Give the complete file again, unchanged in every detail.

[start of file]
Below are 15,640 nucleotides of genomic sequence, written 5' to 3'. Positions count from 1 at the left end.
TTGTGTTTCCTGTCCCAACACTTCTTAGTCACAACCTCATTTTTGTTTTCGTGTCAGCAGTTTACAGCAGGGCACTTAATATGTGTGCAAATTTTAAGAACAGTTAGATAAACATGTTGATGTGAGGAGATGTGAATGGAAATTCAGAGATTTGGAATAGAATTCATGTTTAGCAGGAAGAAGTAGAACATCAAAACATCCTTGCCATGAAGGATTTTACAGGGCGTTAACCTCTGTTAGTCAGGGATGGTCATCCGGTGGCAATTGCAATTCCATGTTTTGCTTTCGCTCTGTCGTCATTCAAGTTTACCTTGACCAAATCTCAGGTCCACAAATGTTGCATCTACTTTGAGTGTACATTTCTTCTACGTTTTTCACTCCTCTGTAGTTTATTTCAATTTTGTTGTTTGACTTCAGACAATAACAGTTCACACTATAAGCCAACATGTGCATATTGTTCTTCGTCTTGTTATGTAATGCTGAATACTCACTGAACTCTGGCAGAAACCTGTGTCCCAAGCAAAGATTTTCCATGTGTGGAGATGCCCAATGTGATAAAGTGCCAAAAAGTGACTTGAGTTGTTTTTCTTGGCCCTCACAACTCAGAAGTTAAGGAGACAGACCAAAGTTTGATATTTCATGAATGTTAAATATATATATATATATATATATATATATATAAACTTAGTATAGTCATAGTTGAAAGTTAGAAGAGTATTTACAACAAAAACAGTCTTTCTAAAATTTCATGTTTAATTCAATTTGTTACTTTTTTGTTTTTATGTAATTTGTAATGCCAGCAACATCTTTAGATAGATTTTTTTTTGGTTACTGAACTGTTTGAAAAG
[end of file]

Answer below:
Below are 15,640 nucleotides of genomic sequence, written 5' to 3'. Positions count from 1 at the left end.
TTGTGTTTCCTGTCCCAACACTTCTTAGTCACAACCTCATTTTTGTTTTCGTGTCAGCAGTTTACAGCAGGGCACTTAATATGTGTGCAAATTTTAAGAACAGTTAGATAAACATGTTGATGTGAGGAGATGTGAATGGAAATTCAGAGATTTGGAATAGAATTCATGTTTAGCAGGAAGAAGTAGAACATCAAAACATCCTTGCCATGAAGGATTTTACAGGGCGTTAACCTCTGTTAGTCAGGGATGGTCATCCGGTGGCAATTGCAATTCCATGTTTTGCTTTCGCTCTGTCGTCATTCAAGTTTACCTTGACCAAATCTCAGGTCCACAAATGTTGCATCTACTTTGAGTGTACATTTCTTCTACGTTTTTCACTCCTCTGTAGTTTATTTCAATTTTGTTGTTTGACTTCAGACAATAACAGTTCACACTATAAGCCAACATGTGCATATTGTTCTTCGTCTTGTTATGTAATGCTGAATACTCACTGAACTCTGGCAGAAACCTGTGTCCCAAGCAAAGATTTTCCATGTGTGGAGATGCCCAATGTGATAAAGTGCCAAAAAGTGACTTGAGTTGTTTTTCTTGGCCCTCACAACTCAGAAGTTAAGGAGACAGACCAAAGTTTGATATTTCATGAATGTTAAATATATATATATATATATATATATATATATAAACTTAGTATAGTCATAGTTGAAAGTTAGAAGAGTATTTACAACAAAAACAGTCTTTCTAAAATTTCATGTTTAATTCAATTTGTTACTTTTTTGTTTTTATGTAATTTGTAATGCCAGCAACATCTTTAGATAGATTTTTTTTTGGTTACTGAACTGTTTGAAAAG